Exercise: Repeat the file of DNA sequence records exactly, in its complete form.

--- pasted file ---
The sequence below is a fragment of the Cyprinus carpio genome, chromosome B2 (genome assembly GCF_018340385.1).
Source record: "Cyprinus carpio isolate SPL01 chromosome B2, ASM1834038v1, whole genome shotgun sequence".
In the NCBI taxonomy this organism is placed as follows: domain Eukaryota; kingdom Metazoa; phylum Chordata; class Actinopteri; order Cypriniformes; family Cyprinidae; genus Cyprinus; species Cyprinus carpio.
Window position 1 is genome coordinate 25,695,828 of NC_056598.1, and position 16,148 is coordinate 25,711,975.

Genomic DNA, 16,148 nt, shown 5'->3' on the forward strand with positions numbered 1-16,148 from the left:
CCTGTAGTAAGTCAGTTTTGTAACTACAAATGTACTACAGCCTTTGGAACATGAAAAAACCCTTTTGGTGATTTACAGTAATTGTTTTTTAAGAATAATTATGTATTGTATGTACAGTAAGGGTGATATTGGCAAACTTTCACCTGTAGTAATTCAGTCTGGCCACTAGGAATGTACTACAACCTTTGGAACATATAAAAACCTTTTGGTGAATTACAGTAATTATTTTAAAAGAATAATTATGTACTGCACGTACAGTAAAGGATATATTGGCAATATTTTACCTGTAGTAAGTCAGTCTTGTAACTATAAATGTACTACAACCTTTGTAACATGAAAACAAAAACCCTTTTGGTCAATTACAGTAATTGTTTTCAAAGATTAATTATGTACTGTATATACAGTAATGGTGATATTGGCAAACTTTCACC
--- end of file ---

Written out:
The sequence below is a fragment of the Cyprinus carpio genome, chromosome B2 (genome assembly GCF_018340385.1).
Source record: "Cyprinus carpio isolate SPL01 chromosome B2, ASM1834038v1, whole genome shotgun sequence".
In the NCBI taxonomy this organism is placed as follows: domain Eukaryota; kingdom Metazoa; phylum Chordata; class Actinopteri; order Cypriniformes; family Cyprinidae; genus Cyprinus; species Cyprinus carpio.
Window position 1 is genome coordinate 25,695,828 of NC_056598.1, and position 16,148 is coordinate 25,711,975.

Genomic DNA, 16,148 nt, shown 5'->3' on the forward strand with positions numbered 1-16,148 from the left:
CCTGTAGTAAGTCAGTTTTGTAACTACAAATGTACTACAGCCTTTGGAACATGAAAAAACCCTTTTGGTGATTTACAGTAATTGTTTTTTAAGAATAATTATGTATTGTATGTACAGTAAGGGTGATATTGGCAAACTTTCACCTGTAGTAATTCAGTCTGGCCACTAGGAATGTACTACAACCTTTGGAACATATAAAAACCTTTTGGTGAATTACAGTAATTATTTTAAAAGAATAATTATGTACTGCACGTACAGTAAAGGATATATTGGCAATATTTTACCTGTAGTAAGTCAGTCTTGTAACTATAAATGTACTACAACCTTTGTAACATGAAAACAAAAACCCTTTTGGTCAATTACAGTAATTGTTTTCAAAGATTAATTATGTACTGTATATACAGTAATGGTGATATTGGCAAACTTTCACC